By Abby Caudle-Patton 

Abby is a second-year master’s student in Nutrition and Dietetics at Meredith College in Raleigh, NC. Abby currently works at a recovery center and enjoys reading, trying new recipes, exploring local trails, and snuggling with her pups. 

Creating and utilizing a toolbox of skills while recovering from an eating disorder (ED) allows you to successfully cope and manage urges as they arise. With coping skills in our back-pocket, we can cope ahead when we know that triggers are coming (ex: a challenging afternoon snack, having a meal with family or friends who are not always helpful, etc). 

Unfortunately, urges to engage in eating disorder behaviors sometimes pop-up unexpectedly, and coping ahead is not an option. 

What is purging?

Purging, in its most traditional sense, is a common way to cope with negative emotions that may arise after consuming a meal or snack. Individuals may purge through SIV (self-induced vomiting), exercise abuse (ie: “burning off” or compensating for foods/drinks through intentional movement), or laxative/diuretic/diet pill misuse. Purging may occur after a meal or snack or before as a way to “earn” future food, like doing compulsive exercise before a meal. 

Acting on purge urges may temporarily quiet the ED voice that brings guilt and shame after eating. ED may bully you into believing that a meal or snack wasn’t deserved and that compensation through purging is the only way to become “worthy” again. Other times, the physical sensation of fullness brings a whole new wave of negative emotions. Feeling full, while a completely normal human sensation, is often uncomfortable as you embark on your own recovery journey and purging may seem like the only way to alleviate this sensation.

This relief you may feel after a purge is only temporary and purging behaviors bring a whole slew of mental and physical repercussions such as electrolyte imbalance, macro and micronutrient deficiencies, dental damage, acid reflux and heartburn, renal conditions, and esophageal tears (read more about Mallory Weiss Tears here) (1). Worse, the drop in vasopressin (or antidiuretic hormone) that does physically occur creates a reliance on ED to keep getting the feeling of relief (3).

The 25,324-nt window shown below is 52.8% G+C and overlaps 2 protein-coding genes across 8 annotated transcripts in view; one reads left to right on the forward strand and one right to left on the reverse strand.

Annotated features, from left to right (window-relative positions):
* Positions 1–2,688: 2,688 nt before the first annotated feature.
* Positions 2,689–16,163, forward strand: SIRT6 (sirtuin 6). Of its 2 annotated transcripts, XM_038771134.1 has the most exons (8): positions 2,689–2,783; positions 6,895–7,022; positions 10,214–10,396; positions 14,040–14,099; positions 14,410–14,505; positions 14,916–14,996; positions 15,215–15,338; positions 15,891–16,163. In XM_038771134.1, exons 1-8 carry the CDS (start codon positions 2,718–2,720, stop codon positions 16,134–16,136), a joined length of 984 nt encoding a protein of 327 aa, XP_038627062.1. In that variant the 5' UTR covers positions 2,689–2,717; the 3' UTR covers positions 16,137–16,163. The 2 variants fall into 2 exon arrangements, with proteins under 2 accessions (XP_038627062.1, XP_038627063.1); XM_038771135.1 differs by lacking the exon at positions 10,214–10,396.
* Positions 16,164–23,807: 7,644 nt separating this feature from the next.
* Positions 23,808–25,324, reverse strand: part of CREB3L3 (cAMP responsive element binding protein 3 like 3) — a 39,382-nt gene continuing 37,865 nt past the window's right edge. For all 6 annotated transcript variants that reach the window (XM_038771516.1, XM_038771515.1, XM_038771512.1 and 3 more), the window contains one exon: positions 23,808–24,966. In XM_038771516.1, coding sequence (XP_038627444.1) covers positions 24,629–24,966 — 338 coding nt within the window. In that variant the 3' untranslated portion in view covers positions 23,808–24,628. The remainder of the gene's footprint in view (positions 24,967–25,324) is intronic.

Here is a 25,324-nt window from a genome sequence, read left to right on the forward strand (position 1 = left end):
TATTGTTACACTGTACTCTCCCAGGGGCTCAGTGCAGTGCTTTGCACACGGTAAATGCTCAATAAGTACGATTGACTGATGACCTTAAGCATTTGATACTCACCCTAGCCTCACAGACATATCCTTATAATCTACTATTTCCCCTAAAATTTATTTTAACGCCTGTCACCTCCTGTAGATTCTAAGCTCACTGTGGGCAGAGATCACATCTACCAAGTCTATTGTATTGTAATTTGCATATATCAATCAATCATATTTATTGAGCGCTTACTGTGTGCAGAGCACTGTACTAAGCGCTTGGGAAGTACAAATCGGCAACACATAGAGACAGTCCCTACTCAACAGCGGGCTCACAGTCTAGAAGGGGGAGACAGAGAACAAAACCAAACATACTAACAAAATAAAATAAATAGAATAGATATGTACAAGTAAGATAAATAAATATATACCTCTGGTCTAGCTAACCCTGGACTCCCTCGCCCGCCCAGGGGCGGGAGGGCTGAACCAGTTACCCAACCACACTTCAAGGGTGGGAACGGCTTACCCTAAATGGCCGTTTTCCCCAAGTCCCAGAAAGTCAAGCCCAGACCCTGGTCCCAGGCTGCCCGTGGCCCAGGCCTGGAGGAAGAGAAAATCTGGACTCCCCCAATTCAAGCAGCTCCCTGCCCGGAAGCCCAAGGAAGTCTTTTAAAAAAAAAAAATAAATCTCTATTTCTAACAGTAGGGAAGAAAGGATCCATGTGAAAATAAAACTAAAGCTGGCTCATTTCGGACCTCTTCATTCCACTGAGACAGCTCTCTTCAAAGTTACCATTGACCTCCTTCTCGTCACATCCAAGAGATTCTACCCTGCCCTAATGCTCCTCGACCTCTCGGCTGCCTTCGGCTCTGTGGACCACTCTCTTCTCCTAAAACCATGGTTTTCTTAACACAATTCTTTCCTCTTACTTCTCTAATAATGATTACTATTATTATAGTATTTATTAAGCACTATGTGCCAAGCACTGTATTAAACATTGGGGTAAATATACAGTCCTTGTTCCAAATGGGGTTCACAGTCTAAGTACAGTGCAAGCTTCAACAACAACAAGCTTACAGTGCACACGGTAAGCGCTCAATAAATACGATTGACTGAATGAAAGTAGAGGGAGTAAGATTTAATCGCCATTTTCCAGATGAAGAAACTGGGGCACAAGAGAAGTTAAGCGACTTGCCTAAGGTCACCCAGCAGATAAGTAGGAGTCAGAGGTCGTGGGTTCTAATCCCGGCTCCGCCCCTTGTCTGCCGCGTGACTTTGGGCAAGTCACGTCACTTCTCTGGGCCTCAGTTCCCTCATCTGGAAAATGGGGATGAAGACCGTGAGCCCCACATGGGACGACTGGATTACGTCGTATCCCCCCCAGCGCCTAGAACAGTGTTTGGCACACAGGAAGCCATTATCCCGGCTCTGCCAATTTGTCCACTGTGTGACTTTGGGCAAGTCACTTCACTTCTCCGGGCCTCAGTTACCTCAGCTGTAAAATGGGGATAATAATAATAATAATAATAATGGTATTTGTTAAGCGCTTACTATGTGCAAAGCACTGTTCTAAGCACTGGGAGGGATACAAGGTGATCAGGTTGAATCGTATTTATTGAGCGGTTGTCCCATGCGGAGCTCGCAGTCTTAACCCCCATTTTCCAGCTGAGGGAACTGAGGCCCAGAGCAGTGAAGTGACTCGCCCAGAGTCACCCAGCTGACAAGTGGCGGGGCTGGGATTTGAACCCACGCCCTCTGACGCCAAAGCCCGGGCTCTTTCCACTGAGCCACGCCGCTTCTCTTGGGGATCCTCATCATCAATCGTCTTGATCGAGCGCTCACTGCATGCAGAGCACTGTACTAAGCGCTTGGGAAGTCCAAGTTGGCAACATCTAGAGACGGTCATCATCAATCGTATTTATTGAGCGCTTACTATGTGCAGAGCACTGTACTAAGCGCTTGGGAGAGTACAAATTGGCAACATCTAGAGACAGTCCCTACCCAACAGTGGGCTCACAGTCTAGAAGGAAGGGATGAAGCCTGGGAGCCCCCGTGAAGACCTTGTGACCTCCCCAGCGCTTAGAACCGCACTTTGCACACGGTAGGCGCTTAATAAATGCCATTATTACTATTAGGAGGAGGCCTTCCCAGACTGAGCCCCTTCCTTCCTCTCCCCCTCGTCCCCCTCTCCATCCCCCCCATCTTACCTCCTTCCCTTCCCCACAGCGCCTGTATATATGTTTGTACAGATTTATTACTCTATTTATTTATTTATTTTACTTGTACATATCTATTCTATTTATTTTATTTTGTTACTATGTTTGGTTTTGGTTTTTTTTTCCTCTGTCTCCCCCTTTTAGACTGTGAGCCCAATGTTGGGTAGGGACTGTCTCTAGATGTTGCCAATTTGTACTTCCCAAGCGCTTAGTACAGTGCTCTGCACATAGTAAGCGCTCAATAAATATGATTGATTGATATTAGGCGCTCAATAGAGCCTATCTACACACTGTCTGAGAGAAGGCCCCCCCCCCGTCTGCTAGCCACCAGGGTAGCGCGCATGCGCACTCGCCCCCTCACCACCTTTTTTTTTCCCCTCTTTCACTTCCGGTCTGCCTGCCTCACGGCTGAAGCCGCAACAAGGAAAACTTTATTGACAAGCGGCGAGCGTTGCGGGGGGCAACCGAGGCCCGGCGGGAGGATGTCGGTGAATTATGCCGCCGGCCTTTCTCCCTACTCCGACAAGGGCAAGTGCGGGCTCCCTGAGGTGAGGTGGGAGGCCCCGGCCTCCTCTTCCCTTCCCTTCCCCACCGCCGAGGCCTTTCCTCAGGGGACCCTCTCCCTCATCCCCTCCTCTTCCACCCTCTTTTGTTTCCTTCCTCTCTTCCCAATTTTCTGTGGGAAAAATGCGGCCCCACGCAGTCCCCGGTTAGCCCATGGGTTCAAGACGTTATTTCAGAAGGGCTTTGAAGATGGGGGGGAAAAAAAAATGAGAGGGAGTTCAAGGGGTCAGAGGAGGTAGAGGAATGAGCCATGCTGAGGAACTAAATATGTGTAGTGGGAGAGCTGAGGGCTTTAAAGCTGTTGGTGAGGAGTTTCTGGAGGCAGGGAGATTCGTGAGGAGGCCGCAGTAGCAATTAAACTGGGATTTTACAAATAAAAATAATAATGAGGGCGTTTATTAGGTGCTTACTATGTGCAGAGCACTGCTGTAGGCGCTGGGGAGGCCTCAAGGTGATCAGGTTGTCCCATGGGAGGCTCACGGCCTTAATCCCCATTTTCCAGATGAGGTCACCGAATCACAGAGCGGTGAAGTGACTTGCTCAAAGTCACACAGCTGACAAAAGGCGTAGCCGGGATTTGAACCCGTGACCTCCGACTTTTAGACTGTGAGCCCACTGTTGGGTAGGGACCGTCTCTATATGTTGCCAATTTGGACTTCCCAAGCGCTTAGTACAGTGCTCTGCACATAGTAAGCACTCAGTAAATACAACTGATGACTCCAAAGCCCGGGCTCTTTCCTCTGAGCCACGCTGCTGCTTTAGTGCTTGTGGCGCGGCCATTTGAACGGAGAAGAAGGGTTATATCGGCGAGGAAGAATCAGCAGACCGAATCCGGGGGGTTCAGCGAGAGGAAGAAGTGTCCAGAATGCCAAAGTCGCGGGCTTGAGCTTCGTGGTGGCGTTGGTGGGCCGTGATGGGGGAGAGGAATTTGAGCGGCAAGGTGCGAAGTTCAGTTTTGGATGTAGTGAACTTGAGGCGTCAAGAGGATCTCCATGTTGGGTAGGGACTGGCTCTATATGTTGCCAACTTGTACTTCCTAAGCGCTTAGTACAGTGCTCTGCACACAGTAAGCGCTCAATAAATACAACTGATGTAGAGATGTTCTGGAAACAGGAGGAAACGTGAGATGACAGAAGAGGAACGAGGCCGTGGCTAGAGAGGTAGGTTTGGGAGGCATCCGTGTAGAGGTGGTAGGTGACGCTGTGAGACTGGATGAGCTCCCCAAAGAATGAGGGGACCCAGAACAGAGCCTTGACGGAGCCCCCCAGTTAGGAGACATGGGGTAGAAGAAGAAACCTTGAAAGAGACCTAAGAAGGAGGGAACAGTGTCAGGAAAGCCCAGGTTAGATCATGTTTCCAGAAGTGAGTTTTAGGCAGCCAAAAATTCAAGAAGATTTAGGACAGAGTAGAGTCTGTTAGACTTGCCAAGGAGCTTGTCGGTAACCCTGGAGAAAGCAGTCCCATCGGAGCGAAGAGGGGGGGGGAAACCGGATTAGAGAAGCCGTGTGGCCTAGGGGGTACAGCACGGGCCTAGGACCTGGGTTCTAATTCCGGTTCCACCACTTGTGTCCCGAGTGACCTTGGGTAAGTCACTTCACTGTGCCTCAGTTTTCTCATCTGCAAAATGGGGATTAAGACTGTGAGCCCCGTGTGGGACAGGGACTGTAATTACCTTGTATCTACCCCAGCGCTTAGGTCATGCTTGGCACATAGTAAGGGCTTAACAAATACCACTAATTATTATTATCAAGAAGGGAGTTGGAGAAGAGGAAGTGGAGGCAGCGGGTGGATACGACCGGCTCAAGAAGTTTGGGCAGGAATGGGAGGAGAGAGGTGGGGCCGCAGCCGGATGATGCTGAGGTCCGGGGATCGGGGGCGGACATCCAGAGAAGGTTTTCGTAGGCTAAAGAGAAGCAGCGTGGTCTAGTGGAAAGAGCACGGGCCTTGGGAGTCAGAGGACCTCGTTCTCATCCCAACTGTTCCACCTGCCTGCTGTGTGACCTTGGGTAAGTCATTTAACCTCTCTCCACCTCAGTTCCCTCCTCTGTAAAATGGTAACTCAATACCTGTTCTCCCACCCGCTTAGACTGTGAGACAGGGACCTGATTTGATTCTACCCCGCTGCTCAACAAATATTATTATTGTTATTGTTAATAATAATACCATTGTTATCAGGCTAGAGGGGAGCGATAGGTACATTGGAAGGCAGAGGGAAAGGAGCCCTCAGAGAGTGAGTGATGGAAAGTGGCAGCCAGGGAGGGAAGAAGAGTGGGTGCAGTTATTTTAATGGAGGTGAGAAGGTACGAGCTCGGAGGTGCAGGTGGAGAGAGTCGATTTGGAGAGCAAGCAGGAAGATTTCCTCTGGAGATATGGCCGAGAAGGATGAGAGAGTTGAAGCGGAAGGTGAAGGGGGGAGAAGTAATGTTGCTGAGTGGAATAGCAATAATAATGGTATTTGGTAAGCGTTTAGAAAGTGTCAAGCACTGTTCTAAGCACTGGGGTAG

Delaying, or completely avoiding, a purge is absolutely possible with the right skills and the right mindset.  Create a list of alternative activities and skills to use when the urge is at its apex (when you are most distressed/uncomfortable). Don’t know where to start? That’s okay! Here are a few ideas to get you going:

My top 5 ways to delay or avoid a purging episode:

1. Urge Surf: (2) The first step in delaying a purge is to urge surf. This method is easiest broken down into 4 distinguishable moments of an urge:


  • Notice the urge: Are you becoming increasingly anxious? Is your mind crowded with thoughts of purging through laxative use, SIV, exercise? Is it becoming increasingly difficult to focus on other tasks? Take note of the sensation and be mindful of the triggering event that lead to the urge.


  • Acknowledge the urge: Accept your distress as your own experience. Acknowledge the feelings and sensations and prepare to “ride the wave” of the urge without acting on the feelings. Remember, it is absolutely possible to experience an urge without giving into the behavior and these feelings will pass!